I Need...Warm Winters and Cool Summers

>> Tuesday, April 14, 2009

When environmentalists (like me) start spouting their mumbo-jumbo about reducing energy use at home, a common response is, "But I hate being hot!" Around here, where the humidity makes you feel like a popsicle on a hot day, that's a reasonable excuse. But if you're smart about saving energy, you won't sacrifice comfort.

I am of the school of thought that going green should not make you miserable. I had my thermostat set at 60 degrees most of the winter, but only because the winter sun warmed my apartment up to 70 most days. If it hadn't, there is absolutely no freakin' way I would have kept my thermostat so low. And you can bet that my super-sweaty husband will put his foot down if I tried going without air-conditioning this summer.

Taking care of the earth does not mean that we have to return to the days of no air conditioning or go without heat. Those were wonderful, amazing, inspired inventions! But we do need to learn to use them more wisely.

I've already mentioned that your first step in smart energy use should be to get a home energy audit. If you went the professional route, I'm sure they've already told you most of what I've provided here (and in better detail, I hope). But for those of us who chose to do-it-yourself, here are a few ideas for saving energy (and money) on heating and cooling.

BABY STEPS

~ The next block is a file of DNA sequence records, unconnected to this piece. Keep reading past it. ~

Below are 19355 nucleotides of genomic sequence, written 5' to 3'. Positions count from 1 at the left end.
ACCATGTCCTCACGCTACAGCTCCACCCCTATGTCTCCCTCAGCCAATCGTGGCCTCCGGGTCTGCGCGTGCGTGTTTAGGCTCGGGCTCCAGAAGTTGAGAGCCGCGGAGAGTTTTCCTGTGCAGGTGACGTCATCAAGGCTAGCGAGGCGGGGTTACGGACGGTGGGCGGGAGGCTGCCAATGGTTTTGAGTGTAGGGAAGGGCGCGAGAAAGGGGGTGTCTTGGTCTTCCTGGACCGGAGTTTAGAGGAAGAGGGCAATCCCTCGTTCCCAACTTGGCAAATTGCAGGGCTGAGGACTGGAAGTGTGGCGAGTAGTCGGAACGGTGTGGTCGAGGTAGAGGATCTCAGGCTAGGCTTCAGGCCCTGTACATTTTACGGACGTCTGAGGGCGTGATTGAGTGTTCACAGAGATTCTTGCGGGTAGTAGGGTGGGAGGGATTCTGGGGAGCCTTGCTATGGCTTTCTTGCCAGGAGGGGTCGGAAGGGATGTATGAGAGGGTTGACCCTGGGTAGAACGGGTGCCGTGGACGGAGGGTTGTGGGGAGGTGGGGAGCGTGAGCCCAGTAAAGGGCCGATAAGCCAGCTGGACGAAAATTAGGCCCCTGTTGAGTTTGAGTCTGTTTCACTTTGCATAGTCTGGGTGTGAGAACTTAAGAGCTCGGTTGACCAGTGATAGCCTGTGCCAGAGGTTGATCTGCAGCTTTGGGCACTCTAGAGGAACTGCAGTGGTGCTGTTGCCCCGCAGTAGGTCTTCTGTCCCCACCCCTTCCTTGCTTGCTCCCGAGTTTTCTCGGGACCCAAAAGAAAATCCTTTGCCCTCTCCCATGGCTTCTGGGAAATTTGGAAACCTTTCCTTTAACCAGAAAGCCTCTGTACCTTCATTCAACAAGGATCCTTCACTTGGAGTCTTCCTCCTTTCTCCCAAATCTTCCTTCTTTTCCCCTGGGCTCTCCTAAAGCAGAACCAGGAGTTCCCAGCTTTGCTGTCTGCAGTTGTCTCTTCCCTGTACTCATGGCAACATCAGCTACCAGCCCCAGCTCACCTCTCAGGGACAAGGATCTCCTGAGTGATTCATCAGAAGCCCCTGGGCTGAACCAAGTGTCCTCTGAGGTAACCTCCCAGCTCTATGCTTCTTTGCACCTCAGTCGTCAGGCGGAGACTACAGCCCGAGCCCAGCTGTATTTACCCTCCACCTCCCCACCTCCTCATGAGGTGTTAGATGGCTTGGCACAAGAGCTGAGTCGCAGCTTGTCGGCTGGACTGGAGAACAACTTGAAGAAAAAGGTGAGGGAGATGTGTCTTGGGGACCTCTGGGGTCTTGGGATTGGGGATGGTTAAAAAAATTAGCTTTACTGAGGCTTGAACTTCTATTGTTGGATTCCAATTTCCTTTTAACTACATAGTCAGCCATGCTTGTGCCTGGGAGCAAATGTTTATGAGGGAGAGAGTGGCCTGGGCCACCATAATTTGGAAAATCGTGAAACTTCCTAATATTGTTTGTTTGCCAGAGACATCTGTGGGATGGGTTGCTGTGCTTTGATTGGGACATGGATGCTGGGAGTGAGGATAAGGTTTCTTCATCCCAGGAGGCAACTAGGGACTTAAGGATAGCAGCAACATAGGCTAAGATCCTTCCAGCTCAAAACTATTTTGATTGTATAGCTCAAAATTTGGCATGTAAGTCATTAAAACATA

• Change your air filter regularly. Most of the time, that means monthly, but you can get filters that last longer. Just remember to change them when they are supposed to be changed.
  • Don't make your A/C or furnace work too hard.
    • Keep doors and windows closed tightly.
    • Run exhaust fans in the bathroom and kitchen only when you need them.
    • Close the flue in your fireplace when you're not using it.
    • Uncover all your vents.
  • Keep your air conditioning unit properly maintained. Think of it like a car - sometimes it's going to need a tune-up.
  • Cover bare floors in the winter and uncover them in the summer. Adding rugs can improve your comfort level when you're cold, while a bare floor can be cool and soothing on those hot summer days.
  • Avoid using your oven on hot days.
  • Block the sun.
    • In the summer, keep the curtains drawn when the sun is on that side of your house, or install outside awnings over your windows.
    • In the winter, use heavy drapes as extra insulation over leaky windows, but keep south facing windows uncovered to allow the sun to warm your home naturally.
JOGGING STRIDE
  • Raise your thermostat a few degrees in the summer and lower it a few degrees in the winter.
    • Shoot for a daytime temperature of 78 degrees in the summer and 68 degrees in the winter. For each degree that you raise or lower your thermostat, you will save 3-5% off your heating/cooling costs.
    • Use a programmable thermostat to automatically raise or lower the temperature settings when you leave home or at night. (If you have a heat pump, it's probably best to ignore this advice unless you have a special programmable thermostat that can raise and lower the temperature gradually.)